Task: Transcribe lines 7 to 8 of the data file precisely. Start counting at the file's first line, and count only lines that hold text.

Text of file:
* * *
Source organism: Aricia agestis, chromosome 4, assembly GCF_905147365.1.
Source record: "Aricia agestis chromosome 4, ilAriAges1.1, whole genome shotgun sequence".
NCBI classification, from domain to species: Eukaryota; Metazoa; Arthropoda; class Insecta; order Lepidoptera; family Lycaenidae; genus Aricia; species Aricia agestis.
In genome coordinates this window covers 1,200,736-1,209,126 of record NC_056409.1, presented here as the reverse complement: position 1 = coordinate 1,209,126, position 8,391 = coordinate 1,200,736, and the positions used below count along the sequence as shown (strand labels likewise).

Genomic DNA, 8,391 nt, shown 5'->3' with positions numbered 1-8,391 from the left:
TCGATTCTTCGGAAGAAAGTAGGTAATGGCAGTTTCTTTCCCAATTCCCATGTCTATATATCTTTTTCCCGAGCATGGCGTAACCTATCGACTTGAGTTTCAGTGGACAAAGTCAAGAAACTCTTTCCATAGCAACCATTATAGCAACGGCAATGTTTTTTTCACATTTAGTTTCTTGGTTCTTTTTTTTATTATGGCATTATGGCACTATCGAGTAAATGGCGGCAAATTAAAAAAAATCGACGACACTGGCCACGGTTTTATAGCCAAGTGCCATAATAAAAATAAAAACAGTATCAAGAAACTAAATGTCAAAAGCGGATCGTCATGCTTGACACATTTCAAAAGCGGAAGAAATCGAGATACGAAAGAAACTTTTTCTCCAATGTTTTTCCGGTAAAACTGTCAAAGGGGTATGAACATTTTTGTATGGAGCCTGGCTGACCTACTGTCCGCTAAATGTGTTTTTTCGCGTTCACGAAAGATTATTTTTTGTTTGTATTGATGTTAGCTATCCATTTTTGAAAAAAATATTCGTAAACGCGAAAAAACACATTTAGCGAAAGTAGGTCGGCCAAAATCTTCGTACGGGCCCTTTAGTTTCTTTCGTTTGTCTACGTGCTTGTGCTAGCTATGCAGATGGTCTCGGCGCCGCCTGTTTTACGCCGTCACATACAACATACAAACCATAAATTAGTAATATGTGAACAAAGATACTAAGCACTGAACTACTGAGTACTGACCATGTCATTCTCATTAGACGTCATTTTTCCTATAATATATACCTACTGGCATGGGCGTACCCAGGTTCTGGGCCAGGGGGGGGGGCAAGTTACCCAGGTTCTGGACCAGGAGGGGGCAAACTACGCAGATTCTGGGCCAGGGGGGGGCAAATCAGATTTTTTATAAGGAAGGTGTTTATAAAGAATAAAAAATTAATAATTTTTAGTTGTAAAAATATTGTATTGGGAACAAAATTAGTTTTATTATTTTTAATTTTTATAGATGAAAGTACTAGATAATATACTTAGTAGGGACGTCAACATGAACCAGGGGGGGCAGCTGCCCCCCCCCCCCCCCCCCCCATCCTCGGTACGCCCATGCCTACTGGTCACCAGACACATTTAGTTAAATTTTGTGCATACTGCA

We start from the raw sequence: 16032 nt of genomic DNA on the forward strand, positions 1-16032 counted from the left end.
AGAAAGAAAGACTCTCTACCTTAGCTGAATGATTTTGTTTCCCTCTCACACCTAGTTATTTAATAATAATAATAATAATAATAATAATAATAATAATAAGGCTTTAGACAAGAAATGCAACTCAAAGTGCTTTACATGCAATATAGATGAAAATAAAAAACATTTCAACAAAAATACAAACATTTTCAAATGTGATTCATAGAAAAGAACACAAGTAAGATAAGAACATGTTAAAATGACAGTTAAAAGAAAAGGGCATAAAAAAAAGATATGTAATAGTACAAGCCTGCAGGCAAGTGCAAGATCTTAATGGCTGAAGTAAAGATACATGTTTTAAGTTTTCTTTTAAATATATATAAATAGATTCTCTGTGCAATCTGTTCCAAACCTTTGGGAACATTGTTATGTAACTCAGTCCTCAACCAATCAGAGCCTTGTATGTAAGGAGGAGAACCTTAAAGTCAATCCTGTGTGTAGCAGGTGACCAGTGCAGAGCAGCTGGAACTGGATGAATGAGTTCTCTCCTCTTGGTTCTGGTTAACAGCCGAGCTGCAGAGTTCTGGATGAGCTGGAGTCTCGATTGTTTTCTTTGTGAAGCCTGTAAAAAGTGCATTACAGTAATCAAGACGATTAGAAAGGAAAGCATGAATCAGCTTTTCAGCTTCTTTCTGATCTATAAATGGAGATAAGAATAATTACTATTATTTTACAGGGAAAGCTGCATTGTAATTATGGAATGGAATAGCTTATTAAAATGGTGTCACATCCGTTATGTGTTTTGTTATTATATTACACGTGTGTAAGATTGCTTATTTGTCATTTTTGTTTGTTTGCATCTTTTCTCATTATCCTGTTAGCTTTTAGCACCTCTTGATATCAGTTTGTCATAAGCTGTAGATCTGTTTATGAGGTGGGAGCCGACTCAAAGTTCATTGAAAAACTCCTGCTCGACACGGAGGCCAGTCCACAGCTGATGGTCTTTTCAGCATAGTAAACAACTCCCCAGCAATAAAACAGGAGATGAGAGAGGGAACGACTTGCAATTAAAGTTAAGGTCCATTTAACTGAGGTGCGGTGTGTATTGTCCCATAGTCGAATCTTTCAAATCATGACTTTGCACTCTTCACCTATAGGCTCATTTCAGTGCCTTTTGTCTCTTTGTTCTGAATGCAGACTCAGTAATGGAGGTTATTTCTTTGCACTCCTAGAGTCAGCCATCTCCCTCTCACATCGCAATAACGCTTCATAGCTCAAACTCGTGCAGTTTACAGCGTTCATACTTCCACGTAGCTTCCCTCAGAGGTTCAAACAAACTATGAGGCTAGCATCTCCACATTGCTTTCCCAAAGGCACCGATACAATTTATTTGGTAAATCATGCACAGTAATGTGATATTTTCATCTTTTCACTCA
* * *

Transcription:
We start from the raw sequence: 16032 nt of genomic DNA on the forward strand, positions 1-16032 counted from the left end.
AGAAAGAAAGACTCTCTACCTTAGCTGAATGATTTTGTTTCCCTCTCACACCTAGTTATTTAATAATAATAATAATAATAATAATAATAATAATAATAAGGCTTTAGACAAGAAATGCAACTCAAAGTGCTTTACATGCAATATAGATGAAAATAAAAAACATTTCAACAAAAATACAAACATTTTCAAATGTGATTCATAGAAAAGAACACAAGTAAGATAAGAACATGTTAAAATGACAGTTAAAAGAAAAGGGCATAAAAAAAAGATATGTAATAGTACAAGCCTGCAGGCAAGTGCAAGATCTTAATGGCTGAAGTAAAGATACATGTTTTAAGTTTTCTTTTAAATATATATAAATAGATTCTCTGTGCAATCTGTTCCAAACCTTTGGGAACATTGTTATGTAACTCAGTCCTCAACCAATCAGAGCCTTGTATGTAAGGAGGAGAACCTTAAAGTCAATCCTGTGTGTAGCAGGTGACCAGTGCAGAGCAGCTGGAACTGGATGAATGAGTTCTCTCCTCTTGGTTCTGGTTAACAGCCGAGCTGCAGAGTTCTGGATGAGCTGGAGTCTCGATTGTTTTCTTTGTGAAGCCTGTAAAAAGTGCATTACAGTAATCAAGACGATTAGAAAGGAAAGCATGAATCAGCTTTTCAGCTTCTTTCTGATCTATAAATGGAGATAAGAATAATTACTATTATTTTACAGGGAAAGCTGCATTGTAATTATGGAATGGAATAGCTTATTAAAATGGTGTCACATCCGTTATGTGTTTTGTTATTATATTACACGTGTGTAAGATTGCTTATTTGTCATTTTTGTTTGTTTGCATCTTTTCTCATTATCCTGTTAGCTTTTAGCACCTCTTGATATCAGTTTGTCATAAGCTGTAGATCTGTTTATGAGGTGGGAGCCGACTCAAAGTTCATTGAAAAACTCCTGCTCGACACGGAGGCCAGTCCACAGCTGATGGTCTTTTCAGCATAGTAAACAACTCCCCAGCAATAAAACAGGAGATGAGAGAGGGAACGACTTGCAATTAAAGTTAAGGTCCATTTAACTGAGGTGCGGTGTGTATTGTCCCATAGTCGAATCTTTCAAATCATGACTTTGCACTCTTCACCTATAGGCTCATTTCAGTGCCTTTTGTCTCTTTGTTCTGAATGCAGACTCAGTAATGGAGGTTATTTCTTTGCACTCCTAGAGTCAGCCATCTCCCTCTCACATCGCAATAACGCTTCATAGCTCAAACTCGTGCAGTTTACAGCGTTCATACTTCCACGTAGCTTCCCTCAGAGGTTCAAACAAACTATGAGGCTAGCATCTCCACATTGCTTTCCCAAAGGCACCGATACAATTTATTTGGTAAATCATGCACAGTAATGTGATATTTTCATCTTTTCACTCA